According to one example embodiment of provisioning, a dial plan, translation table and routing number all may be provisioned in IMS platform 222 so that the IMS platform 222 may perform digit analysis, recognize the incoming call, and route the incoming call to the STB Control Server 238. The STB Control Server 238 may be assigned by a standard IMS Public Service Identity (PSI) and the translation rules in IMS SIP Feature Server 240 would include a provisioning of mapping of the designated call number (8xx or a 3-digit number) to the IMS PSI identifying the STB Control Server 238. If the service is offered to wireless customers, then the same routing and translation rules may be provisioned in any wireless switching circuits for wireless network 234. If the service is offered to PSTN wireline customers, then the same routing and translation rules may be provisioned in the partnering wireless networks. These procedures may be standard and similar to provisioning other 8xx and three-digit calls.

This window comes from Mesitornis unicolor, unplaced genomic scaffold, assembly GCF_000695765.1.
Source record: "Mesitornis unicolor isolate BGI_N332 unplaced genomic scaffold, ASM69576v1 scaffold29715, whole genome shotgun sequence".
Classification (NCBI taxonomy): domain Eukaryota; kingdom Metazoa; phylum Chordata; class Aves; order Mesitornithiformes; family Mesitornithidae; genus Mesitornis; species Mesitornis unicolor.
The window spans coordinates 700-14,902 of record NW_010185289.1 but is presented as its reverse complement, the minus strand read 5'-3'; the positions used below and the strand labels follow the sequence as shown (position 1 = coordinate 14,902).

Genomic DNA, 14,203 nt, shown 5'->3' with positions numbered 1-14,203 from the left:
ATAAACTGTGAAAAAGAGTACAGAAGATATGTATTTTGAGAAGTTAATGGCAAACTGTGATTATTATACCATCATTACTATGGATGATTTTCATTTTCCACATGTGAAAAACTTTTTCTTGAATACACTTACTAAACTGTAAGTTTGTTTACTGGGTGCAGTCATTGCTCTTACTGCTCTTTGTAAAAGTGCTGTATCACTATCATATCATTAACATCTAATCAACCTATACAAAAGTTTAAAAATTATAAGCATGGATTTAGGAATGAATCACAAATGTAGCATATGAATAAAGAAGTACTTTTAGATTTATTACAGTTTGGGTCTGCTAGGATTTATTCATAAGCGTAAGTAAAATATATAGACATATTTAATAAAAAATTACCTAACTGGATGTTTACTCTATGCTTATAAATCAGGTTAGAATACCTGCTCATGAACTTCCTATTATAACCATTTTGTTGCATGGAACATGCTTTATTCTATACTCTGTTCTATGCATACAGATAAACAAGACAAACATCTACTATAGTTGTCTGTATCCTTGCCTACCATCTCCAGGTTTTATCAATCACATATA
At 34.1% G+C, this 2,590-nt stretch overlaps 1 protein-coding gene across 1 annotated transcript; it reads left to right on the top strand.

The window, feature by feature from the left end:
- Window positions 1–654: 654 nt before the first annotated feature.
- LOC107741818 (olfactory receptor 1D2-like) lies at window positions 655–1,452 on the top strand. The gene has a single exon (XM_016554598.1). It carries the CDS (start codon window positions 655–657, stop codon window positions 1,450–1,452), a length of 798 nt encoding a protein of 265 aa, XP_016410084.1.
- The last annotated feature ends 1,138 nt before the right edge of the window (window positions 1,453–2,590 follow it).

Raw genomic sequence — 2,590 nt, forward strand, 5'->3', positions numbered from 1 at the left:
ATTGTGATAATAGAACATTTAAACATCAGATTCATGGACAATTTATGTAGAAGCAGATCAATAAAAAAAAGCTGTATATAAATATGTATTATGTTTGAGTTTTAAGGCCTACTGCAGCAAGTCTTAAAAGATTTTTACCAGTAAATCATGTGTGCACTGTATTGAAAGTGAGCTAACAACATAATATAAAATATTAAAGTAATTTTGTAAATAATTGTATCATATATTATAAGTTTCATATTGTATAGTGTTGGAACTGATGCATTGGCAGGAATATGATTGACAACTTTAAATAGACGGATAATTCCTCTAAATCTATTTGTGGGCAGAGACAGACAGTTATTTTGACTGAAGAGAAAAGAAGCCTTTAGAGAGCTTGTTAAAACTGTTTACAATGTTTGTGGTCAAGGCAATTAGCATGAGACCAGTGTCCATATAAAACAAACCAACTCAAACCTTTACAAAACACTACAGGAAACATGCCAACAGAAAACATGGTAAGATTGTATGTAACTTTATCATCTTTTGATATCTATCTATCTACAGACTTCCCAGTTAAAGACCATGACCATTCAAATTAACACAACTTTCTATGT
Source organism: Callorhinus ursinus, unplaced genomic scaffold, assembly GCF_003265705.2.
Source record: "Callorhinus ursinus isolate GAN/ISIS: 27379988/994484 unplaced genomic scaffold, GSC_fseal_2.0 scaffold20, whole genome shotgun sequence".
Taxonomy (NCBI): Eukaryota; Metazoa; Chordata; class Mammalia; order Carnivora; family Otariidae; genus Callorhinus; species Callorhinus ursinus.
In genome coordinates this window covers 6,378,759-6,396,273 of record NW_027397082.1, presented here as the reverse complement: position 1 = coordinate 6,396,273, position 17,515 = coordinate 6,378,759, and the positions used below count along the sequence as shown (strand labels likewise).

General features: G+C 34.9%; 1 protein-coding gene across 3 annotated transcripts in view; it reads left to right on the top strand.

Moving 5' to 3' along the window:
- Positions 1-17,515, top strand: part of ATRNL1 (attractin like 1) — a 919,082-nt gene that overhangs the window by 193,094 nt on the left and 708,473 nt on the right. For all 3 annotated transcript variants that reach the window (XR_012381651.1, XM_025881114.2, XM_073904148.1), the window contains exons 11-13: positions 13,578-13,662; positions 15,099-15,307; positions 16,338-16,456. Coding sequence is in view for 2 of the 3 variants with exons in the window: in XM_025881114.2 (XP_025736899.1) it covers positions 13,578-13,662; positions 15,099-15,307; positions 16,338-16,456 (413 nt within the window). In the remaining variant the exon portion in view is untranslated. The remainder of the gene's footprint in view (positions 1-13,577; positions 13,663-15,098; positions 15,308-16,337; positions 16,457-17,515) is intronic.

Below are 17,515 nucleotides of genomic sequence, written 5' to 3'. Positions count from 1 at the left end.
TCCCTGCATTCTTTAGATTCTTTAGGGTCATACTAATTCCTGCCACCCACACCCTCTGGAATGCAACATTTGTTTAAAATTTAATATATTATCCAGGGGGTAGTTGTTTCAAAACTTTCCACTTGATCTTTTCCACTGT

According to one example embodiment of customer activation provisioning, when a customer is activated with subscription to services, for example IPTV and CVoIP service, the network-based control of STB 218 may be offered as either a free feature, or a valued added service. The customer activation provisioning may involve provisioning of customer data to both IMS platform 222 (in the HSS database 248) and the OSS 202 network database (such as the LDAP and SDP). In the LDAP database, there may be mappings of VoIP service account information to IPTV subscriber account information, which is typically a many-to-many relationship since a subscriber may have multiple telephone numbers and multiple STB/TV services.